Recently animation has been steering away from cell to CGI but there is one branch of the animated film that has been less conspicuous in recent years – the live-animated mix, a hybrid that started as far back as Gertie the Dinosaur (1914) with pioneering animator Winsor McCay interacting with the delightful titular dinosaur. This year two films took different approaches to the way this sub-genre could be adapted to a modern family fantasy, one using CGI, one cell animation (oh, and a pile of CGI too, just in case). Arthur and the Invisibles (Arthur et les Minimoys), directed by everyone’s favourite genre maverick Luc Besson and based upon his books, takes Arthur (Freddie Highmore) on a journey deep into the garden of his grandmother to recover treasure buried there by his missing grandfather and save the family home from an evil property tycoon. Arthur must engage in a moonlit ritual ceremony to shrink himself to the size of the Minimoys, tiny environmentalists. While miniaturised, our hero finds time to fall in love with a feisty princess called Selenia and, armed with a magic sword, sets out to set things right. Arthur turns into a CGI version of himself when joining the Minimoys, blurring the lines between real and fantasy in a deliberate way. This is a charming film, a simple and diverting adventure with a good heart and much to enjoy, even if the voice acting (in the UK dub) is a touch variable. Even more unexpectedly enjoyable is Disney’s Enchanted, the Mouse House’s answer to the hip Shrek films, which sees the studio partly return to its cell animated roots. The premise is a plainly generic combination of fish-out-of-water meets pre-teen rom-com with the added twist of being a “Disney Princess” franchise piece – not an inspiring prospect, but somehow it pulls it off by being feelgood, yet cynical enough to be plausible. Having fallen in love at first sight, Princess Giselle is to marry a handsome prince, after much singing and a day of strictly chaste courting. It is not to be, for an evil queen dumps the gullible princess into a well… that leads to modern day live action New York. Where Enchanted Enchanted works is in the total belief in the Disney-verse as separate from our reality and what happens when the two clash together. The opening animation is a pitch perfect distillation of all the woodland clichés from their classic output. When the action moves to New York this ethos is turned on its head with deliberately unlikely live action musical numbers. Admittedly once the resolution is under way everything becomes a little by-numbers but this safe Pleasantville-in-reverse is diverting uplifting fun nevertheless, proving a family film can be engaging and charming to most ages. This is something the makers of the $200million travesty Evan Almighty would have done well to have thought about in this mirthless, charmless, turkey sequel to the tolerable Jim Carrey vehicle Bruce Almighty. This time Steve Carrell takes the lead as an congressman who’s given the task of building an ark, old school style. And that’s it. As funny as the plague (every joke is laboured), its anaemic take on religion is pretty much insulting to anyone, and ultimately it is just plain bad film-making. And no, we aren’t even going to say nice things about Morgan Freeman because, frankly, he chose to do it and presumably got paid. Night at the Museum was a more satisfactory affair as Ben Stiller gets a job as a security guard in the Museum of Natural History and discovers that the exhibits come to life each night. Only Ricky Gervais’ irritating performance put a damper on what was a generally amiable fantasy. Similar shenanigans could to be found in the less frenetic Mr Magorium’s Wonder Emporium, where Dustin Hoffman plays the 243-year-old eccentric owner of a magical toyshop.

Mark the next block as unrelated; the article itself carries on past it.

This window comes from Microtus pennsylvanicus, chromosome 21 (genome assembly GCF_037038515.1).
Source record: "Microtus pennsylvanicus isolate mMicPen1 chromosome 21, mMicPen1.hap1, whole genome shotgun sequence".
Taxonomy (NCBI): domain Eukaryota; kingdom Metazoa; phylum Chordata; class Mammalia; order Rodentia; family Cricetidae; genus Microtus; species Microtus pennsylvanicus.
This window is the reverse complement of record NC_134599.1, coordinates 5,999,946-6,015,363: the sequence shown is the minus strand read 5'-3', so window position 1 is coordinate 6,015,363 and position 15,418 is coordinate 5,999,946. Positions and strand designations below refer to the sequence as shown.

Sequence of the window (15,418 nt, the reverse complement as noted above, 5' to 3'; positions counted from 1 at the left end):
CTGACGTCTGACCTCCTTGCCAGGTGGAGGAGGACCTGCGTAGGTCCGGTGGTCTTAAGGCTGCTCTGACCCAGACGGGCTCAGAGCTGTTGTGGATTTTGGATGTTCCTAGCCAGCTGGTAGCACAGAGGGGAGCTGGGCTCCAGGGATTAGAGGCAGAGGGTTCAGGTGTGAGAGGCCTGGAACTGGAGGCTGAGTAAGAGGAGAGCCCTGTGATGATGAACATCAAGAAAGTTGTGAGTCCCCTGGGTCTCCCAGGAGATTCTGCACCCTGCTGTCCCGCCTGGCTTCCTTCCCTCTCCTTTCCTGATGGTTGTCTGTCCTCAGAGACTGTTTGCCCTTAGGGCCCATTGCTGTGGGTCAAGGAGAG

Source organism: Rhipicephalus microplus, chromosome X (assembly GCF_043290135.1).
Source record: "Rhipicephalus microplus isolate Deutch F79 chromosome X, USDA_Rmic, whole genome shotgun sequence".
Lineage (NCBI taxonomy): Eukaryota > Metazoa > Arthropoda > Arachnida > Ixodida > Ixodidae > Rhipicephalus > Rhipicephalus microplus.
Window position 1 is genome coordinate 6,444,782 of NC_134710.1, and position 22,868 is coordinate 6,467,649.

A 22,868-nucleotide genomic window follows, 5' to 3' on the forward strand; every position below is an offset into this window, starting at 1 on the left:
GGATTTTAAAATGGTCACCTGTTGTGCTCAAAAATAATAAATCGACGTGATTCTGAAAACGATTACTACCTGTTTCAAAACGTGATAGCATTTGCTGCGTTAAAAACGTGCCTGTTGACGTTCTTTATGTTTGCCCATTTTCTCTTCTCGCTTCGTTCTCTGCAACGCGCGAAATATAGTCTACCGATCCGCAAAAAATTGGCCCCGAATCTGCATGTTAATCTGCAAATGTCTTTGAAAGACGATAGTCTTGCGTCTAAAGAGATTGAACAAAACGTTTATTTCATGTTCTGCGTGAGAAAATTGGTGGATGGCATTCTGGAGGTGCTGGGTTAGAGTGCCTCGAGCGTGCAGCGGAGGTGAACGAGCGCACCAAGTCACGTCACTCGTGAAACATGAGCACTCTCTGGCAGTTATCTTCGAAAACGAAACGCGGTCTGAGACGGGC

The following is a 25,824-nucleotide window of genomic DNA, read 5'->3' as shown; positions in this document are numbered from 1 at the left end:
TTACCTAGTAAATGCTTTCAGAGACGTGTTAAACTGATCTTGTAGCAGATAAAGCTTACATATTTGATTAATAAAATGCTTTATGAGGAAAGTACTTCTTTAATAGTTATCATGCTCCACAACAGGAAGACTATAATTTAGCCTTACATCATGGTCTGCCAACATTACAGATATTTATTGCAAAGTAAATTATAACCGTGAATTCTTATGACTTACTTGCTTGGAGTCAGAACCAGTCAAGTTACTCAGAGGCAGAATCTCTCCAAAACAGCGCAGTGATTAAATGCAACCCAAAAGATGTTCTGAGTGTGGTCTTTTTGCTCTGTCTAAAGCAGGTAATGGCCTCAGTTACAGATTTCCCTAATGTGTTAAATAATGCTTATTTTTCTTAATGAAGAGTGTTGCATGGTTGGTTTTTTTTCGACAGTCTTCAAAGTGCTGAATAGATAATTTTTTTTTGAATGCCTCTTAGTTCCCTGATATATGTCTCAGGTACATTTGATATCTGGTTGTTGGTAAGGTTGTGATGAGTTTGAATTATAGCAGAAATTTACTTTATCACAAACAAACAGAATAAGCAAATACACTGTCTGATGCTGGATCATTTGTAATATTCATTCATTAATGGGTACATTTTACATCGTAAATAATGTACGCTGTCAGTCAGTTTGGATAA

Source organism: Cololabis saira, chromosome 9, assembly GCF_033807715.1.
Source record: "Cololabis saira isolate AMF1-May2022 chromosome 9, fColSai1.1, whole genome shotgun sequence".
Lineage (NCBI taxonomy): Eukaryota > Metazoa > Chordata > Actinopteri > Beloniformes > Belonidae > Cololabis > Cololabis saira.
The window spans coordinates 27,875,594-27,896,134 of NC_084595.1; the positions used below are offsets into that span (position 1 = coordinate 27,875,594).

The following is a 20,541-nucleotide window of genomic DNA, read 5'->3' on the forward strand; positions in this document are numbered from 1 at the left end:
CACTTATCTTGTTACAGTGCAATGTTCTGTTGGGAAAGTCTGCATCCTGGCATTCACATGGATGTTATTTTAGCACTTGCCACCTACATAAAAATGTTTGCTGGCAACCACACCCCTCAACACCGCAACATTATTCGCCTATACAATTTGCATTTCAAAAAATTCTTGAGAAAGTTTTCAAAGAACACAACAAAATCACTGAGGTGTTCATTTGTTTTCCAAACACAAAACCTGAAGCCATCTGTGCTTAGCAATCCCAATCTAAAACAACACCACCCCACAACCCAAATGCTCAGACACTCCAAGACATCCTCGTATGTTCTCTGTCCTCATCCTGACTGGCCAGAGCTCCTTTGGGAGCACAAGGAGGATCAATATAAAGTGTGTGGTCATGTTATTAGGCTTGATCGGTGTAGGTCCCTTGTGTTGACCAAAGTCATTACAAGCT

Fantastic Four: Rise of the Silver Surfer is not about internet savvy grannies but a return to the day-glo squabbles of our four superhero chums as they take on board another bout of relationship issues while trying to save the world, oh, and maybe Reed and Sue could finally get married? This time the apparently indestructible Silver Surfer, pawn of snack-on-a-planet bad dude Galactus crashes in on the party, partly invited by a mashed up Dr Doom. It’s moderately exciting with bigger effects sequences and at least some attempt at moral dilemma but again Ben is miserable, Reed is boring, Johnny is annoying and Sue is either invisible or looks constipated. There’s even more Marvel in the air as Nicolas Cage finally gets to become Ghost Rider. When Peter Fonda offers to cure his father’s illness in return for his soul, reckless stuntbike performer Johnny Blaze takes the bait and becomes the demonic ghost rider whenever the devil bids him. But there’s an even badder boy in town, Blackheart, who plans to find a contract that will unleash the power of 1,000 souls and give them power over Hell and Earth. Unwittingly Johnny has become the executor for Mephistopheles. Cage is in his element hamming up these kind of roles, adding a touch of Elvis (a la Wild At Heart) and a completely bizarre sweet fetish to his range of quirks but it’s not enough. Rather like the original comics, it feels that the film’s premise of damned souls and flaming skulls is totally at odds with its Comic Code Seal of Approval. Cage also appeared in Next as a Las Vegas magician who has the vaguely useful but marginally silly ability to see a few minutes into the future. There should be loads potential for the film to play with time and create something interesting but it’s completely blown away by an all-too-linear plot and an “is that it?” ending.